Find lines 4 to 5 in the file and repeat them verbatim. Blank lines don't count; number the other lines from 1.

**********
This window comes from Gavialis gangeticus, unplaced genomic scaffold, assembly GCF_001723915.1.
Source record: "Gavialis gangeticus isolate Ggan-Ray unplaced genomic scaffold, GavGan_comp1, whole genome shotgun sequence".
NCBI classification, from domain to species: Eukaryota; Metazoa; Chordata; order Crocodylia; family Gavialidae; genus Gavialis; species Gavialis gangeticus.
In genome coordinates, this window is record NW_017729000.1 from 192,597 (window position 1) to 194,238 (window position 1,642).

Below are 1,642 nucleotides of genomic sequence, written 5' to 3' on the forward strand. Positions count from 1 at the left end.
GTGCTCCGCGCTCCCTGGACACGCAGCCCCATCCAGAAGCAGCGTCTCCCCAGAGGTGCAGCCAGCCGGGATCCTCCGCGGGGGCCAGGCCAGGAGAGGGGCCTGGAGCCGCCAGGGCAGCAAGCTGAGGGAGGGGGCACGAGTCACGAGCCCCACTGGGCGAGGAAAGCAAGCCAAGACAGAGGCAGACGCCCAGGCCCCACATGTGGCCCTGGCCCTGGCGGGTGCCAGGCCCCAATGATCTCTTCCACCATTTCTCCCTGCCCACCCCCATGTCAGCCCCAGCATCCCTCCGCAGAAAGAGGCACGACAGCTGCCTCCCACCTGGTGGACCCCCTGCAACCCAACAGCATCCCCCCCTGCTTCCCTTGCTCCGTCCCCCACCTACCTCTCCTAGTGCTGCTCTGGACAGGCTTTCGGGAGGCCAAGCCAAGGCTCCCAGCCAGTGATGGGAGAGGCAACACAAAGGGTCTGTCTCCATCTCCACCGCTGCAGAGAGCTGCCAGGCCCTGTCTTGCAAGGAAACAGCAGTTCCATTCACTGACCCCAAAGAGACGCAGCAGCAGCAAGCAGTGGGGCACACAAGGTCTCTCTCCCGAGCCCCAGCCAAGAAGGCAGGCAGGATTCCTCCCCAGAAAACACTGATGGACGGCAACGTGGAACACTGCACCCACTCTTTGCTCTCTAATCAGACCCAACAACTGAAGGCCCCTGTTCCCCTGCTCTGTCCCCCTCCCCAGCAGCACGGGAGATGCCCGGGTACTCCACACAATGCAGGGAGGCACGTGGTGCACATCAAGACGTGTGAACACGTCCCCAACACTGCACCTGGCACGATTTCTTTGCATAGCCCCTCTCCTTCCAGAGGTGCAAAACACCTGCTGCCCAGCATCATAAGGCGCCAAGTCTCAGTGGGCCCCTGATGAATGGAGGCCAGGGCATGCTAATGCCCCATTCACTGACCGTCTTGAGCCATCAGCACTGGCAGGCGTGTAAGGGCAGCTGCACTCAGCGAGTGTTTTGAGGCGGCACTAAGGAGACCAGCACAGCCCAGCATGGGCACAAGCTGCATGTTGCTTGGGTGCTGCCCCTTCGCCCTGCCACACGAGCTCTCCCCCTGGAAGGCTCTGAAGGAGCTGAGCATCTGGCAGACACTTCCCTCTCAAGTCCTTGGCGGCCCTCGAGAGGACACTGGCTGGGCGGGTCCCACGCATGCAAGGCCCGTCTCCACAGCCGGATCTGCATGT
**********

In genome coordinates, this window is record NW_017729000.1 from 192,597 (window position 1) to 194,238 (window position 1,642).

Below are 1,642 nucleotides of genomic sequence, written 5' to 3' on the forward strand. Positions count from 1 at the left end.